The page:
Set up a careers lead team
Establishing a representative team is an important factor in incorporating career education and guidance in school-based curriculum and school structures.
The most effective teams are led by a senior manager working closely with a career education leader. Some schools seek representation on the team from each learning area or syndicate, while other schools invite classroom teachers with an interest in career education. Decide how you will involve other staff through consultation. Students could be represented on the team.
The careers lead team is responsible for developing and monitoring the provision of career education and guidance. Team members may need to lead significant whole school change. Consider providing professional development to help them do this.
Review your current education and guidance
Gather and analyse all available evidence about the coverage and impact of current career education and guidance and the needs of your students. Run teacher, student and whānau surveys. How is career education perceived in the school? How satisfied are school leavers and parents with the help they receive? How well did students cope with decisions at key transition points (such as selecting subjects or deciding when to leave school)? Look widely across the school for activities that are contributing to career education outcomes whether overtly planned or not. Identify potential synergies with other initiatives that could be explored for future development.
Understand your students' needs
Schools need to understand the unique characteristics of their student community before designing their approach to career education and guidance. It is important to identify the needs of the student community as a whole, as well as those of particular groups and individuals who may need special consideration. For example, the school’s geographic location or ethnic mix could be relevant. The needs of parents and whānau could also be considered, as they have significant influence on their children’s career development.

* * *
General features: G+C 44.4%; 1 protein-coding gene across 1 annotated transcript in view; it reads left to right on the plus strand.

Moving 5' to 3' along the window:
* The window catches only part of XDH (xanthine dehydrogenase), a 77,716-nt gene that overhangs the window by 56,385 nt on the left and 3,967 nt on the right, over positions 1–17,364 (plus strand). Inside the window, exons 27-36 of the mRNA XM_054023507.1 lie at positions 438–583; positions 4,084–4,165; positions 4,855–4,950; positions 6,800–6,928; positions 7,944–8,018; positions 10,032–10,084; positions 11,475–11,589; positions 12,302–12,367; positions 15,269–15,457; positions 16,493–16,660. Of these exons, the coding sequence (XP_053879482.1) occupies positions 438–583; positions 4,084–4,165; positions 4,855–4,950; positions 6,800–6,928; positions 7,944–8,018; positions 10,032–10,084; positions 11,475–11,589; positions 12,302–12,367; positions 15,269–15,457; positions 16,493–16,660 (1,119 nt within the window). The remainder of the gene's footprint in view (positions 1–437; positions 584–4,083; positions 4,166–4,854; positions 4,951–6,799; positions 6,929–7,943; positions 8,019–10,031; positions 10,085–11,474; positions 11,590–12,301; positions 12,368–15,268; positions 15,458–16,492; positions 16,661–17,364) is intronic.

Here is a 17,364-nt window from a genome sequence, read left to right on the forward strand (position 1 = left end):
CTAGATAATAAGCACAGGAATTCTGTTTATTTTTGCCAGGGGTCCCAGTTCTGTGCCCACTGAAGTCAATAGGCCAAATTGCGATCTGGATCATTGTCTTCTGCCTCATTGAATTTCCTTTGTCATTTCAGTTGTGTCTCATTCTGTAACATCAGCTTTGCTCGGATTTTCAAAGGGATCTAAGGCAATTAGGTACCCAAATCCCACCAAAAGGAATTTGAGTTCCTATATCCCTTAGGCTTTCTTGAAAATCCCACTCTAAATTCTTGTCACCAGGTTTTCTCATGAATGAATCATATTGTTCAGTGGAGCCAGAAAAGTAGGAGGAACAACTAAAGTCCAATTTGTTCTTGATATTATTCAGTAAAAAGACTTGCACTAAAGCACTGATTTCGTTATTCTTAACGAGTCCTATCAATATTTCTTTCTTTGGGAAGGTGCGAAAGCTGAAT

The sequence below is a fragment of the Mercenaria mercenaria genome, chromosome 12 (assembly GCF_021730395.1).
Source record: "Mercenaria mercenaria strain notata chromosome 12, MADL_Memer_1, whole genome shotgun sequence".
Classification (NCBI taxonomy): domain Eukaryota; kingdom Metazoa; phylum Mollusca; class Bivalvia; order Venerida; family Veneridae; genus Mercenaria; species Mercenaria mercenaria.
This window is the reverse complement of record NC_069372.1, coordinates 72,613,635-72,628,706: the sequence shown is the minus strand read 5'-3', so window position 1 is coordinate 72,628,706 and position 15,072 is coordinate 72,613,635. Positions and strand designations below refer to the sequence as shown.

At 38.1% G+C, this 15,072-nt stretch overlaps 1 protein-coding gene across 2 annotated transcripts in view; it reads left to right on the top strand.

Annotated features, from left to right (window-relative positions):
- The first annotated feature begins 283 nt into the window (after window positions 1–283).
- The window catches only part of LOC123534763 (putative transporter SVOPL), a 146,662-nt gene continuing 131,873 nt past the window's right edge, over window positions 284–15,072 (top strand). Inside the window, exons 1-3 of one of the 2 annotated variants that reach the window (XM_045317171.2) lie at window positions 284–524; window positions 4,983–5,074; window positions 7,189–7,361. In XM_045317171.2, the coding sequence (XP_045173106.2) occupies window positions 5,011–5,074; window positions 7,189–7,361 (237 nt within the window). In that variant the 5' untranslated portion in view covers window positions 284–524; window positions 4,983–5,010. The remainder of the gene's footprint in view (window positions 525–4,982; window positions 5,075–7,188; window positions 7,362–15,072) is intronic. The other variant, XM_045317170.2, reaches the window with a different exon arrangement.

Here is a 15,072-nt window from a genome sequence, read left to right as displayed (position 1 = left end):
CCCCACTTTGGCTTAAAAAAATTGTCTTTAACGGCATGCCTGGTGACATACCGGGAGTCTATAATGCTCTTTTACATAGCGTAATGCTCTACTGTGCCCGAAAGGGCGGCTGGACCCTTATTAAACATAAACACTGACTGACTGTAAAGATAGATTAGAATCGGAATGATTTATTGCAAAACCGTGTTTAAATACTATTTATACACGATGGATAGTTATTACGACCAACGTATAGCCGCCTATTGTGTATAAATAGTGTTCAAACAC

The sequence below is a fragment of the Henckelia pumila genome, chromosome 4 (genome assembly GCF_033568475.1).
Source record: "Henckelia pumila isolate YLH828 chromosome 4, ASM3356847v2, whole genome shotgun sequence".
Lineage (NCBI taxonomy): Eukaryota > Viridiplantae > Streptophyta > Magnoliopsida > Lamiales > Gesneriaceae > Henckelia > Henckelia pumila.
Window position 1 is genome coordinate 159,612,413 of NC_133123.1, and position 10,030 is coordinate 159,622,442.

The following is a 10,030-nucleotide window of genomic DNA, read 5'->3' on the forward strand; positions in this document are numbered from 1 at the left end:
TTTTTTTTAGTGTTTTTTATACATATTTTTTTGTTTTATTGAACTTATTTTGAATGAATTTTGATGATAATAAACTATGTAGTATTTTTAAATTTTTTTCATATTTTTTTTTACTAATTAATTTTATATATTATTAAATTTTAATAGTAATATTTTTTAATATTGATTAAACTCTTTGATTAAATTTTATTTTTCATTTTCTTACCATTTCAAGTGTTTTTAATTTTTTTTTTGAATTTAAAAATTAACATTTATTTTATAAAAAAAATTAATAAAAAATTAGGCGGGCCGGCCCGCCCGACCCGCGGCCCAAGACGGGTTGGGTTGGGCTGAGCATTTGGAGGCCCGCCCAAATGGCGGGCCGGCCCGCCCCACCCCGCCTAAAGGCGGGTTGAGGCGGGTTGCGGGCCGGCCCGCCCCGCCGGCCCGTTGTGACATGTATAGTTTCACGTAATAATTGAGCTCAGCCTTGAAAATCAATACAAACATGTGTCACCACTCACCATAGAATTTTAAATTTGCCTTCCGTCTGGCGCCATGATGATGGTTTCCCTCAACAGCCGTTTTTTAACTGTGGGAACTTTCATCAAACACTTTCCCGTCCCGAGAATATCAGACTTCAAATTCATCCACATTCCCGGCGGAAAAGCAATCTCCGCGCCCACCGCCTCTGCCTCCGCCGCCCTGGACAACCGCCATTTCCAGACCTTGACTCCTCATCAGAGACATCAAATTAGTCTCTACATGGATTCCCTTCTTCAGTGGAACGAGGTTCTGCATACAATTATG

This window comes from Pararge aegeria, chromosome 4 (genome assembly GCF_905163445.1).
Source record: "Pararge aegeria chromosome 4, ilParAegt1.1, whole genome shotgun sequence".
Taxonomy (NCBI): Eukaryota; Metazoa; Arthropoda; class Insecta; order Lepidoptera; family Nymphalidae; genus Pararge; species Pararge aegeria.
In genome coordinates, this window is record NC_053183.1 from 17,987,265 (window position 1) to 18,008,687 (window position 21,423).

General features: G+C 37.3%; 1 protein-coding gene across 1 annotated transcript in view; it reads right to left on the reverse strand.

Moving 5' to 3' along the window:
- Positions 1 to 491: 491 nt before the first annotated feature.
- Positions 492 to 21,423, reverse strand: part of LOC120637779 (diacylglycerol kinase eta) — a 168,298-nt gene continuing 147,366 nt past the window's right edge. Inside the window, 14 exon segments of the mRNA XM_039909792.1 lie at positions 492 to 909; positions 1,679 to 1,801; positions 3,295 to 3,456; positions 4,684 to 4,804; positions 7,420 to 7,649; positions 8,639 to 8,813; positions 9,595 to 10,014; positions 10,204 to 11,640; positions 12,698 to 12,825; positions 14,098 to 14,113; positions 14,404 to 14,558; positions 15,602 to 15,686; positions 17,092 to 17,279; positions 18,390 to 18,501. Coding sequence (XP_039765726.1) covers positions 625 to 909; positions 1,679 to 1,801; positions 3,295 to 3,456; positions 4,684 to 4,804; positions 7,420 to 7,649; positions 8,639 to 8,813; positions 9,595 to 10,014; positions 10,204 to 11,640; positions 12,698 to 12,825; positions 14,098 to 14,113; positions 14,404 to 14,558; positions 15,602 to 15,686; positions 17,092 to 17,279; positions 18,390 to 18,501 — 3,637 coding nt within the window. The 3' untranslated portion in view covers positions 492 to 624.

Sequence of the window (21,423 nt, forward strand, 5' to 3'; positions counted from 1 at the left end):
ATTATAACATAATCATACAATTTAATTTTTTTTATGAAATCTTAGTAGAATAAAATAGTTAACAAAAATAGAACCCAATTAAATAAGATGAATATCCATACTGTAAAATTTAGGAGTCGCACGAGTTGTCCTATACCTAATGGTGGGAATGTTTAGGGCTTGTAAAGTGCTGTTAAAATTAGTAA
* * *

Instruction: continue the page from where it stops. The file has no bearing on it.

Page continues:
Establish specific goals and priorities
Specify targets for student outcomes. These could refer to learning and career planning, successful transitions and engagement beyond school. There could also be a need for development goals, such as a phased process for introducing career education topics into learning areas and professional development for teachers.
Specify available resources
Consider the expertise, staffing and budget required to plan, deliver and monitor the career education and guidance programme. Factor in the costs of resources, special events, external input, etc. Look at all sources of government and other funding.
Look outside the school
Research effective practice and review available resources, including those produced by Career Services. Decide which community representatives and organisations you will involve in planning and delivering career education and guidance. Plan ways to actively involve family and whānau.
Outline the programme
Decide on the shape of a school-wide delivery model and how that will be realised. For example, how some career education will take place within curriculum learning areas, what specific career-related learning activities are scheduled, how all students can receive some degree of ongoing individual support, and how students who need additional support are identified and given attention.
Decide how you will evaluate, review, and report
How will the school assess whether its vision, goals and targets for career education are being achieved? It is important to establish baseline data so you can measure progress. Decide how to monitor the programme and how you will gather and report information on its effectiveness.
Published on: 04 Aug 2009
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